A pair of mathematicians, Kevin Course and Prasanth Nair at the University of Toronto’s Institute for Aerospace Studies, has developed a new state-estimation method to create efficient forecasts without the need for the details of an underlying model.
Their project is reported in the journal Nature. Brendan Keith, a mathematician at Brown University, has published a News & Views piece in the same journal issue explaining the need for state-estimation techniques, outlining ways that they are used, and the new technique developed by the pair in Canada.
State estimation is used in a wide variety of applications, all of which involve attempting to describe the state of a given object or system—it might, for example, involve using data describing an airplane in flight. Such estimations make it possible to keep track of large numbers of aircraft sharing an airspace by making use of aircraft, weather and radar data.
State estimations are also used to monitor industrial processes, helping to make them both safer and more efficient. Such systems, Keith points out, are typically needed when there is not enough direct evidence to provide a reasonable amount of context. Course and Prasanth explain that such systems reconcile data noise in observable systems with mathematical models created to describe their behavior. Most techniques involved in their use, they also note, involve the need for information about underlying knowledge of a system.
In this new effort, they have developed a new state-estimation technique to create forecasts where there are no details that describe an underlying model.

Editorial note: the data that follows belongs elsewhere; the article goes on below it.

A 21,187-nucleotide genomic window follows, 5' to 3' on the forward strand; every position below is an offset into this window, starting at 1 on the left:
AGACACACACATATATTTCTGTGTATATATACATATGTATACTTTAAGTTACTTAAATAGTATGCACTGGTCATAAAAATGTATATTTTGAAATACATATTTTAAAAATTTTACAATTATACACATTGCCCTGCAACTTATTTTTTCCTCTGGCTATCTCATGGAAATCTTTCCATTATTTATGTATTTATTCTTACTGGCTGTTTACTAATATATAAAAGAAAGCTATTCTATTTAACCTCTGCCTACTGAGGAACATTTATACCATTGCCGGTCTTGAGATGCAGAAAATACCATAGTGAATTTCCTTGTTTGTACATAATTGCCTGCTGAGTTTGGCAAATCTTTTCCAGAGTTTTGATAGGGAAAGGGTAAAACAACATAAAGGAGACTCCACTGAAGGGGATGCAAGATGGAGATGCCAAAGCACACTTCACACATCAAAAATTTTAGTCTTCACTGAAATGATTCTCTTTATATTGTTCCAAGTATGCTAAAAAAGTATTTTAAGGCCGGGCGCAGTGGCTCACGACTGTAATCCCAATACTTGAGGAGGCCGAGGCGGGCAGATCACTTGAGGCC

Their new technique is based on applying Bayesian inference, where statistical inference is calculated by starting with prior information about a system and then refining it using new information. Prior attempts to use such an approach led to computationally intense calculations, which proved challenging to carry out.
To get around that problem, the researchers found a way to calculate the parameters that should be needed for such inference by using stochastic approximations, allowing for parallel computations—which in turn allowed for developing efficient forecasts without the need for underlying details.
Kevin Course et al, State estimation of a physical system with unknown governing equations, Nature (2023). DOI: 10.1038/s41586-023-06574-8
Brendan Keith, The technique that can find a system’s state through data alone, Nature (2023). DOI: 10.1038/d41586-023-03070-x
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State-estimation method allows for efficient forecasts without details of underlying model (2023, October 12)
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